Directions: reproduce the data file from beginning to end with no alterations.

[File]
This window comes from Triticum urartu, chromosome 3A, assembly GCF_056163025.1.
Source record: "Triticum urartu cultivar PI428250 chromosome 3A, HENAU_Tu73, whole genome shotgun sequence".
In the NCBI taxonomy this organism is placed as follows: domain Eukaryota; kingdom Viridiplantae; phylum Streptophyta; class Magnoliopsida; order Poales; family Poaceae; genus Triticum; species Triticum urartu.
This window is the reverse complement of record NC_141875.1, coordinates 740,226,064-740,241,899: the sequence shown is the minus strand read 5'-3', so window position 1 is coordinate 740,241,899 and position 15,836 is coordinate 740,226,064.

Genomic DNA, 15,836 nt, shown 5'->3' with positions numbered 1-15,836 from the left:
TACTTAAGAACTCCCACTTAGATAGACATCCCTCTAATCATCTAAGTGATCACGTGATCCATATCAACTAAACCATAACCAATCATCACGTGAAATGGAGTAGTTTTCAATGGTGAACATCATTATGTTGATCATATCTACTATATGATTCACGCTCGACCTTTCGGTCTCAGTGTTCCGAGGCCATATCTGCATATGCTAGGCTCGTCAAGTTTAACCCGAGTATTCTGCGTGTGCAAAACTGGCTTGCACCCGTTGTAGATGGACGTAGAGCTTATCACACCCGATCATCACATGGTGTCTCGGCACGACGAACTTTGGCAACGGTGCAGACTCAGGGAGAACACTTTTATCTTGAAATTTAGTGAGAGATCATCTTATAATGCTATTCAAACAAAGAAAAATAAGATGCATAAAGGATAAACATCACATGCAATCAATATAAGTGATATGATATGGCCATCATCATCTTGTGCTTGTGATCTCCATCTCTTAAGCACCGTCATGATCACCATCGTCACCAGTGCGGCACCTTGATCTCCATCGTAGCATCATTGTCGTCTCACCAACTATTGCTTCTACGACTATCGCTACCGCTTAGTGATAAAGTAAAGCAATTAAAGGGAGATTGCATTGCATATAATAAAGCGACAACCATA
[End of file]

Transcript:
This window comes from Triticum urartu, chromosome 3A, assembly GCF_056163025.1.
Source record: "Triticum urartu cultivar PI428250 chromosome 3A, HENAU_Tu73, whole genome shotgun sequence".
In the NCBI taxonomy this organism is placed as follows: domain Eukaryota; kingdom Viridiplantae; phylum Streptophyta; class Magnoliopsida; order Poales; family Poaceae; genus Triticum; species Triticum urartu.
This window is the reverse complement of record NC_141875.1, coordinates 740,226,064-740,241,899: the sequence shown is the minus strand read 5'-3', so window position 1 is coordinate 740,241,899 and position 15,836 is coordinate 740,226,064.

Genomic DNA, 15,836 nt, shown 5'->3' with positions numbered 1-15,836 from the left:
TACTTAAGAACTCCCACTTAGATAGACATCCCTCTAATCATCTAAGTGATCACGTGATCCATATCAACTAAACCATAACCAATCATCACGTGAAATGGAGTAGTTTTCAATGGTGAACATCATTATGTTGATCATATCTACTATATGATTCACGCTCGACCTTTCGGTCTCAGTGTTCCGAGGCCATATCTGCATATGCTAGGCTCGTCAAGTTTAACCCGAGTATTCTGCGTGTGCAAAACTGGCTTGCACCCGTTGTAGATGGACGTAGAGCTTATCACACCCGATCATCACATGGTGTCTCGGCACGACGAACTTTGGCAACGGTGCAGACTCAGGGAGAACACTTTTATCTTGAAATTTAGTGAGAGATCATCTTATAATGCTATTCAAACAAAGAAAAATAAGATGCATAAAGGATAAACATCACATGCAATCAATATAAGTGATATGATATGGCCATCATCATCTTGTGCTTGTGATCTCCATCTCTTAAGCACCGTCATGATCACCATCGTCACCAGTGCGGCACCTTGATCTCCATCGTAGCATCATTGTCGTCTCACCAACTATTGCTTCTACGACTATCGCTACCGCTTAGTGATAAAGTAAAGCAATTAAAGGGAGATTGCATTGCATATAATAAAGCGACAACCATA